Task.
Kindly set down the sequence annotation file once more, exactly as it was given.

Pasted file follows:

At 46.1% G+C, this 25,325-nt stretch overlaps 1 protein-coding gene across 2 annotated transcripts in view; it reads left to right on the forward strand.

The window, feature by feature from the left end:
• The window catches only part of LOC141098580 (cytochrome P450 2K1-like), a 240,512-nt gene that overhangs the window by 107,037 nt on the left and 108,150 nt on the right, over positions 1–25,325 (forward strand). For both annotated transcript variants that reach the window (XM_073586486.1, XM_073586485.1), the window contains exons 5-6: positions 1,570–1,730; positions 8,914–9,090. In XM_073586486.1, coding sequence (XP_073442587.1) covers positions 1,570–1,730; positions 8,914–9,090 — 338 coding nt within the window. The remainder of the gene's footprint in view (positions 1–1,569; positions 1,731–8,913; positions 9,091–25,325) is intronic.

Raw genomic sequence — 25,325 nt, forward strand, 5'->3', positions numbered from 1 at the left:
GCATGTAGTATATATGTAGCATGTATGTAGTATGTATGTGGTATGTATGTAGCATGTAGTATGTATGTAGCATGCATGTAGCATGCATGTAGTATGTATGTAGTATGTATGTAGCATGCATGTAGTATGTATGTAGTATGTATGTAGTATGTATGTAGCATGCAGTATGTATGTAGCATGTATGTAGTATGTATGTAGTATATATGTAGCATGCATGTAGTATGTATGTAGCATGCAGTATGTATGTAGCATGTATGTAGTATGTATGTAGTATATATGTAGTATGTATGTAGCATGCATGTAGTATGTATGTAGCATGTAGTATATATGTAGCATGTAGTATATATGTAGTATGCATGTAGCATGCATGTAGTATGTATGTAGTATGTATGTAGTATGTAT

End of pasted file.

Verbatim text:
At 46.1% G+C, this 25,325-nt stretch overlaps 1 protein-coding gene across 2 annotated transcripts in view; it reads left to right on the forward strand.

The window, feature by feature from the left end:
• The window catches only part of LOC141098580 (cytochrome P450 2K1-like), a 240,512-nt gene that overhangs the window by 107,037 nt on the left and 108,150 nt on the right, over positions 1–25,325 (forward strand). For both annotated transcript variants that reach the window (XM_073586486.1, XM_073586485.1), the window contains exons 5-6: positions 1,570–1,730; positions 8,914–9,090. In XM_073586486.1, coding sequence (XP_073442587.1) covers positions 1,570–1,730; positions 8,914–9,090 — 338 coding nt within the window. The remainder of the gene's footprint in view (positions 1–1,569; positions 1,731–8,913; positions 9,091–25,325) is intronic.

Raw genomic sequence — 25,325 nt, forward strand, 5'->3', positions numbered from 1 at the left:
GCATGTAGTATATATGTAGCATGTATGTAGTATGTATGTGGTATGTATGTAGCATGTAGTATGTATGTAGCATGCATGTAGCATGCATGTAGTATGTATGTAGTATGTATGTAGCATGCATGTAGTATGTATGTAGTATGTATGTAGTATGTATGTAGCATGCAGTATGTATGTAGCATGTATGTAGTATGTATGTAGTATATATGTAGCATGCATGTAGTATGTATGTAGCATGCAGTATGTATGTAGCATGTATGTAGTATGTATGTAGTATATATGTAGTATGTATGTAGCATGCATGTAGTATGTATGTAGCATGTAGTATATATGTAGCATGTAGTATATATGTAGTATGCATGTAGCATGCATGTAGTATGTATGTAGTATGTATGTAGTATGTAT